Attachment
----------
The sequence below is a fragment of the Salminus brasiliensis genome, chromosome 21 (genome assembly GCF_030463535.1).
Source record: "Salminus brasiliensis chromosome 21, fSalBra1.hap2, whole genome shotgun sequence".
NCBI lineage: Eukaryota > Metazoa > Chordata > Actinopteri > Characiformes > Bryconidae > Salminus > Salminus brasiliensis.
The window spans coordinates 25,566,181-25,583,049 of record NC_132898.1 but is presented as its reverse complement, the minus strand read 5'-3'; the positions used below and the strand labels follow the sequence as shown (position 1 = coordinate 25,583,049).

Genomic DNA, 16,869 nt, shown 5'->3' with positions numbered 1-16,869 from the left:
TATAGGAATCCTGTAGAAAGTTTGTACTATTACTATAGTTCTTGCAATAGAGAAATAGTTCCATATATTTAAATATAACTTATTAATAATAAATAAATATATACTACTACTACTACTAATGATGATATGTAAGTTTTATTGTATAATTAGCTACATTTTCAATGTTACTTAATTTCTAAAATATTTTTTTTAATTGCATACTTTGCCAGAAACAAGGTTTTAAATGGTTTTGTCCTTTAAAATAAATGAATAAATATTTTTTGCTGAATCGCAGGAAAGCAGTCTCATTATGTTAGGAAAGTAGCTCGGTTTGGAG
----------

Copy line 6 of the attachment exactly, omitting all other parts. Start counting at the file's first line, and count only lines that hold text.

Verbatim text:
TATAGGAATCCTGTAGAAAGTTTGTACTATTACTATAGTTCTTGCAATAGAGAAATAGTTCCATATATTTAAATATAACTTATTAATAATAAATAAATATATACTACTACTACTACTAATGATGATATGTAAGTTTTATTGTATAATTAGCTACATTTTCAATGTTACTTAATTTCTAAAATATTTTTTTTAATTGCATACTTTGCCAGAAACAAGGTTTTAAATGGTTTTGTCCTTTAAAATAAATGAATAAATATTTTTTGCTGAATCGCAGGAAAGCAGTCTCATTATGTTAGGAAAGTAGCTCGGTTTGGAG